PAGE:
And, really, what did Jingle and Jangle do that helped Santa recognize the Christmas spirit in others? They, or mostly Mrs. Claus, got snow in Southtown, but it’s not like the rest of the residents knew that was a sign of Santa….in fact, it really wasn’t, because he didn’t make it snow – the meiser brothers did.

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Wait, what about the menagerie breaking loose?

It appears as though Iggy changing his mind about it prompted everyone else to start doing the same, even if he never shared these opinions with anyone else outside of his parents.

I will admit, the kids making presents for Santa on Christmas was really sweet. You never think of giving Santa anything but milk, cookies, and a higher risk of diabetes. However, it’s still bugging me that Christmas spirit is waning when they have solid proof that he exists, no matter how many aliases him and his associates use (such as the ever clever “Mr. Claus” (Pronounced “kl-ow-s.”). The fact that he feels free to fly around town, even landing and walking around to talk to people and wave to them, is also very strange. Santa could’ve solved all of his problems if he just did that to begin with if Christmas spirit works that way.

The wonder and magic of Christmas where Santa is involved is in the belief that he exists. Hearing reindeer hooves on the roof, seeing a puff of soot fall from the chimney in the dead of night, seeing the empty plate of cookies and glass of milk etc. I’m almost jealous of kids who still believe in Santa because I never really got to experience that level of belief in something so magical. I don’t really know why – I just never believed in him.

It’s all the more confusing when ‘Santa Claus Comes Tonight’ plays and you see Iggy hiding under his covers to not see Santa….spliced in with Santa flying around town, waving to people like he’s in a parade.

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Another thing I have to point out about this movie is the animation. I already addressed the ‘stop motion is creepy, and Rankin/Bass productions are no exception’ thing, but I have never been more aware that I’m watching animated dolls while watching one of these movies. I don’t know if it’s the lighting or the fact that this special is so much more focused on human characters, but every scene screams ‘dolls’ and ‘stop motion’, which is indeed very weird of me to note considering this is stop motion with dolls, but let me explain.

When Rankin/Bass does specials with non-human characters, it’s much easier to get immersed in the environment and forget that these are models, puppets and dolls being animated, no matter how creepy or obvious the animation is. When you have nearly everyone in the special being human, it somehow breaks the immersion much more and makes the animation quirks even more apparent. It’s not necessarily bad, it just takes you out of the full experience a bit.

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Look at Vixen, though! ❤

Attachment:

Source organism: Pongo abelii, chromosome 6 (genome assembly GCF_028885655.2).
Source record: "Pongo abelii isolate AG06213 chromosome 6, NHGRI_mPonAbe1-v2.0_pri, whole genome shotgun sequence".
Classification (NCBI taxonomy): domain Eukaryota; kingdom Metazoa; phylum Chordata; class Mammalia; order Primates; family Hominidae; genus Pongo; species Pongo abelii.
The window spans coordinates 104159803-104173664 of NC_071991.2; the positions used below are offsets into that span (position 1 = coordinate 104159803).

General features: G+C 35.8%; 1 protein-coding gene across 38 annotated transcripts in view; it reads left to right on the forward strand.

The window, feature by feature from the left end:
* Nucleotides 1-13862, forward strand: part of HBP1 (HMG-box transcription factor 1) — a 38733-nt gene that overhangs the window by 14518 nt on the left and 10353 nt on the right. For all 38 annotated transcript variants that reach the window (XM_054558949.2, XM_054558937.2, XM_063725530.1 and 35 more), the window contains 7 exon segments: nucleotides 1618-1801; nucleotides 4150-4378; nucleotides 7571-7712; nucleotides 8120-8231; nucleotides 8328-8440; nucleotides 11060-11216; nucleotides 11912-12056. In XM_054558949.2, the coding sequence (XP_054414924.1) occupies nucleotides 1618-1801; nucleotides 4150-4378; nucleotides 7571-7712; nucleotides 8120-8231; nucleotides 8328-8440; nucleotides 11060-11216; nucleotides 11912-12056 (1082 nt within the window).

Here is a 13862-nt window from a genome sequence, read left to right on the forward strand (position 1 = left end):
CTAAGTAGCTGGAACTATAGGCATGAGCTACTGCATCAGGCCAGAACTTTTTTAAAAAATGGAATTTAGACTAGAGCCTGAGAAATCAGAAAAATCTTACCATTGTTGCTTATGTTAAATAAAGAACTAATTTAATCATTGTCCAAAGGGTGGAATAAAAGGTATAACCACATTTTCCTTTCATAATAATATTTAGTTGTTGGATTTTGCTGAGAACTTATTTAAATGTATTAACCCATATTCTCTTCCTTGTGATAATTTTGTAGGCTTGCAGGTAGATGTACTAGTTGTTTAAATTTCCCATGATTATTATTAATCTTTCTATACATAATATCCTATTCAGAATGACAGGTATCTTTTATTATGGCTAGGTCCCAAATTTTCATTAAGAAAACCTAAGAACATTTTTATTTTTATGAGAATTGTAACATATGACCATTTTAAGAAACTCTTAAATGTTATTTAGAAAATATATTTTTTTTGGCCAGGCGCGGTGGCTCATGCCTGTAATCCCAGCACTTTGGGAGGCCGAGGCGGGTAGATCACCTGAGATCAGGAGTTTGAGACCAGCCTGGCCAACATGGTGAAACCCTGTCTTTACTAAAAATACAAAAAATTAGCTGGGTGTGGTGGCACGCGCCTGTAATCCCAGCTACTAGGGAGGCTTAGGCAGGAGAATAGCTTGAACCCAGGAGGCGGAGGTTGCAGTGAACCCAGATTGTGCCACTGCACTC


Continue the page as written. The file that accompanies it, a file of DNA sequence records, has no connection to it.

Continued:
Where does that leave this special as a whole, though? Well, it has some very great and memorable songs that I would say are even better than the songs in Rudolph the Red-Nosed Reindeer. That song about Santa is heartstring tugger all the way. I like the idea of the plot, Mrs. Claus, the meiser brothers and the adorable little baby Vixen, but I really feel like the execution could’ve been better. The set up is also pretty flimsy without stronger support as to why Santa suddenly feels this way.

Do I even need to bring up one of the most common criticisms of Santa? Dude, you work one day a year, but you need a damn vacation? I’m aware that he still has a cold and doesn’t do this for any compensation, but it’s still just one day a year.

Do his elves get any days off? I doubt it. They work their asses off all year trying to make toys for millions of kids, probably even through illness, yet they get no respect from the children of the world and no compensation to speak of outside of maybe a place to live. I can even bet they’re back to work on Christmas day to get the jump on next year.

All in all, I still very much enjoyed this special no matter the qualms I have with it. It’s sweet, humorous and definitely has its heart in the right place. I’m still not sure this is an unmissable Christmas tradition, but I would understand if it was or became as such. Like many of Rankin/Bass’s works, it just has a certain charm and warmth about it that you just don’t get today.

AVAHS – Frosty the Snowman (Rankin/Bass)

Plot: Frosty the snowman was a jolly happy soul. With a corncob pipe and a button nose and two eyes made out of coal. Frosty—Again, there’s no way you haven’t heard this song. You get it.

Breakdown: Surprisingly, this is one Rankin/Bass special I don’t watch very often. I guess because the story never interested me as much as some of the other Christmas specials. It’s even more cut and dry than Rudolph’s. He’s a snowman who came to life, started melting and then he had to go somewhere colder to stay alive. The song’s kinda long but most of it is padding. Not to mention, I don’t know what it is about him, but I never got too invested in the endearment of Frosty as a character. He’s nice, sure, but I find him a little annoying. Especially when he yells out ‘Happy birthday!’ when he’s brought to life. It wasn’t funny the first time, it’s not funny the second or third times.